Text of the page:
So also, annexations by local city and county governments are regulated by chapter 242 A of N.R.S.; county officers and employees are generally governed by chapter 245 of N.R.S.; county clerks by chapter 246 of N.R.S.; county recorders by chapter 247 of N.R.S.; sheriffs by chapter 248 of N.R.S.; county treasurers by chapter 259 of N.R.S.; county assessors by chapter 250 of N.R.S.; county auditors by chapter 251 of N.R.S.; district attorneys by chapter 252 of N.R.S.; public administrators by chapter 253 of N.R.S.; county engineers by chapter 254 of N.R.S.; county surveyors by chapter 255 of N.R.S.; county statisticians by chapter 256 of N.R.S.; townships by chapter 257 of N.R.S.; constables by chapter 258 of N.R.S; coroners and coroner districts by chapter 259 of N.R.S.; public defenders by chapter 260 of N.R.S.; cities and towns by chapters 265-273 of N.R.S.; co-operative agreements: state, counties, cities, districts, and other public agencies by chapter 277 of N.R.S.; city, county and regional planning and zoning by chapter 278 of N.R.S.; counties, cities, and districts: borrowing and bonds by chapter 350 of N.R.S.; county, city, district finances by chapter 354 of N.R.S.; property taxes by chapter 36 of N.R.S.; license taxes by chapter 364 N.R.S.; water and sanitation districts by chapter 311 of N.R.S.; etc. In short the validity of any codified provision herein may be legally authorized by any one of the above statutory references, as well as by case law and legal opinion.

    It is hoped that this Clark County Code fulfills the experienced need for an orderly arrangement of the County's many already-existing ordinances; that, as codified, the within provisions are couched in reasonably understandable language; and that, as set forth and contained in this one-volume Code, Clark County's ordinances will hereafter be more readily available and accessible to all persons who may be interested therein, or affected thereby. To the extent that such hope is at all realized, the Clark County Code should prove to be a better, more effective, and more efficient instrument of local self-government in Clark County Justifying your County Commissioners' judgment as to the public need therefor, and the expenditure of public funds in connection therewith.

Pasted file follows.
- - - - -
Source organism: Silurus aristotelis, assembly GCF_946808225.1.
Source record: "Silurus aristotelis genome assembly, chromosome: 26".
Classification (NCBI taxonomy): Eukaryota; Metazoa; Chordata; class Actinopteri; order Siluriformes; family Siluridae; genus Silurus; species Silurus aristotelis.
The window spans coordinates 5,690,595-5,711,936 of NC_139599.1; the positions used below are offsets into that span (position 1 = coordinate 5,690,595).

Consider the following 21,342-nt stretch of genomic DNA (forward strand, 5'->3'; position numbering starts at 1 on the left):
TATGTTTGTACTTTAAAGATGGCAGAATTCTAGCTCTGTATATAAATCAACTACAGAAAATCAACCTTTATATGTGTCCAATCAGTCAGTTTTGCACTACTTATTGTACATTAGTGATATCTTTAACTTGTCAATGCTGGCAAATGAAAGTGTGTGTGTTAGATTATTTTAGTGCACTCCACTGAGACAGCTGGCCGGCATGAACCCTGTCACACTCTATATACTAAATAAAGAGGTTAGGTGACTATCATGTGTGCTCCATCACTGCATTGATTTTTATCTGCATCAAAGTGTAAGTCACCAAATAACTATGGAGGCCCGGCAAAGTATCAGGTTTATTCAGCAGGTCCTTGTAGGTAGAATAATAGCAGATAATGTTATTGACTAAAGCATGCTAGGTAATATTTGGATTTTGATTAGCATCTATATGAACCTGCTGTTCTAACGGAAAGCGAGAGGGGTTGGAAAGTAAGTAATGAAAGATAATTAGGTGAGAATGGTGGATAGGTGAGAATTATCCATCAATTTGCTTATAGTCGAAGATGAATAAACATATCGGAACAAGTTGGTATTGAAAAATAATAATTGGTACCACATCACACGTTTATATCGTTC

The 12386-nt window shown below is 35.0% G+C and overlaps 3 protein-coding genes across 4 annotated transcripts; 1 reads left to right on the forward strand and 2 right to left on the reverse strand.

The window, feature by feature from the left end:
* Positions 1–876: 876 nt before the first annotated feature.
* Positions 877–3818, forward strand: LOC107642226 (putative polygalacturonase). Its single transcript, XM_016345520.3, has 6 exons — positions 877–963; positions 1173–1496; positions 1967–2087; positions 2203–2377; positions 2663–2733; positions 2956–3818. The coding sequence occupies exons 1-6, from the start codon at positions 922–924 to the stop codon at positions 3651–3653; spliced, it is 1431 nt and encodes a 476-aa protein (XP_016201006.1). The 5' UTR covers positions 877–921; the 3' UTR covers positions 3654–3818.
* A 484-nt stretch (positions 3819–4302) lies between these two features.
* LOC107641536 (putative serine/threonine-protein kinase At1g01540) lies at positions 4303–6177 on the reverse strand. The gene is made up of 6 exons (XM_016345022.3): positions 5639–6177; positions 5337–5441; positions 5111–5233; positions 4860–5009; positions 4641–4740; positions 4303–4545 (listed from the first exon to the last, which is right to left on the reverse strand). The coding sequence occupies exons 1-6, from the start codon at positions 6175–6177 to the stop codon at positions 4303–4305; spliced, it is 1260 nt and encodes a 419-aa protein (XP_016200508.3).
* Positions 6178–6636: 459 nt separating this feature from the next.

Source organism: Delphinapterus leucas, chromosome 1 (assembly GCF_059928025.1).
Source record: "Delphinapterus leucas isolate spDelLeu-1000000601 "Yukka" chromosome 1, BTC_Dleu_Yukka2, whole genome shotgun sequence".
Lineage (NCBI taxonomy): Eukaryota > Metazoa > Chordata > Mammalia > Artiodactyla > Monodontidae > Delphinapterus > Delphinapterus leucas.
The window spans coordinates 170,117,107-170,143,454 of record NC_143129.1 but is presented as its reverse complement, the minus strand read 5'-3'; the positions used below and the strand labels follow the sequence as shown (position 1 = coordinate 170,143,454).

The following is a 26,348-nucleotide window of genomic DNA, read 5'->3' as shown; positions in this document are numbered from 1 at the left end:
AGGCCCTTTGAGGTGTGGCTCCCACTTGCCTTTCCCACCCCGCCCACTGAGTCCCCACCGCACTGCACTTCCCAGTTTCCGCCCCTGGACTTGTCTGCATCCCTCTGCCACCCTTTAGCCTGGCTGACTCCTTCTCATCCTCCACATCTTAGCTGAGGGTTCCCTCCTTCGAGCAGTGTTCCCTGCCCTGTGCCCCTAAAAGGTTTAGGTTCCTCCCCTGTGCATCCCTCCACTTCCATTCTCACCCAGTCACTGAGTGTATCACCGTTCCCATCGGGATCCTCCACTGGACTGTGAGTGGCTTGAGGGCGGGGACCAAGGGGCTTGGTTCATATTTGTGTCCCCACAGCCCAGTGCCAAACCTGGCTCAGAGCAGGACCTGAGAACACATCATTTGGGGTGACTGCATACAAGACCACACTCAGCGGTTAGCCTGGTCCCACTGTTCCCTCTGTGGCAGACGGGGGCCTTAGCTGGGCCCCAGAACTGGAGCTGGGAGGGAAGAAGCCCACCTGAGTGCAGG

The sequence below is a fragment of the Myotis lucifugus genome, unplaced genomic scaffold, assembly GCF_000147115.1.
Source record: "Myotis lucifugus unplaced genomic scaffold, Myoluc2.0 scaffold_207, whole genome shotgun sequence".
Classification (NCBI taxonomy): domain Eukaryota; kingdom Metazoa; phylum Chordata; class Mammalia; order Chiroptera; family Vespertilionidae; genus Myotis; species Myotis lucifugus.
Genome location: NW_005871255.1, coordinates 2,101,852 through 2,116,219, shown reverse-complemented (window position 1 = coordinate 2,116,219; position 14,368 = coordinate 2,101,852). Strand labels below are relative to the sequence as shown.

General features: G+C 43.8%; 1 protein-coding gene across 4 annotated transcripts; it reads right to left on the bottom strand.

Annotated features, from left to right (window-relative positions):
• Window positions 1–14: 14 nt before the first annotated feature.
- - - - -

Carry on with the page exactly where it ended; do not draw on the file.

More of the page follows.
It is planned to maintain the Code current by a supplementary service which will make available such County ordinances as may hereafter be adopted, whether the same relate to entirely-new subject matter, or provide for the repeal or amendment of already-existing ordinances, or parts of the ordinances.

    In releasing this Clark County Code, we are also hopeful that its defects, deficiencies, inadequacies, and errors or mistakes will neither prove too many nor too glaring. Because it is your Code, advice concerning any such matters is sincerely solicited and invited. While we will not honor any request to discard the "whole kit and kaboodle" of this County Code, we can assure you that we will give serious consideration to any suggestion responsibly submitted for its improvement and more efficient and effectual use.

    Dated February, 1967.
    JOHN A. PORTER
    Deputy District Attorney
    Clark County, Nevada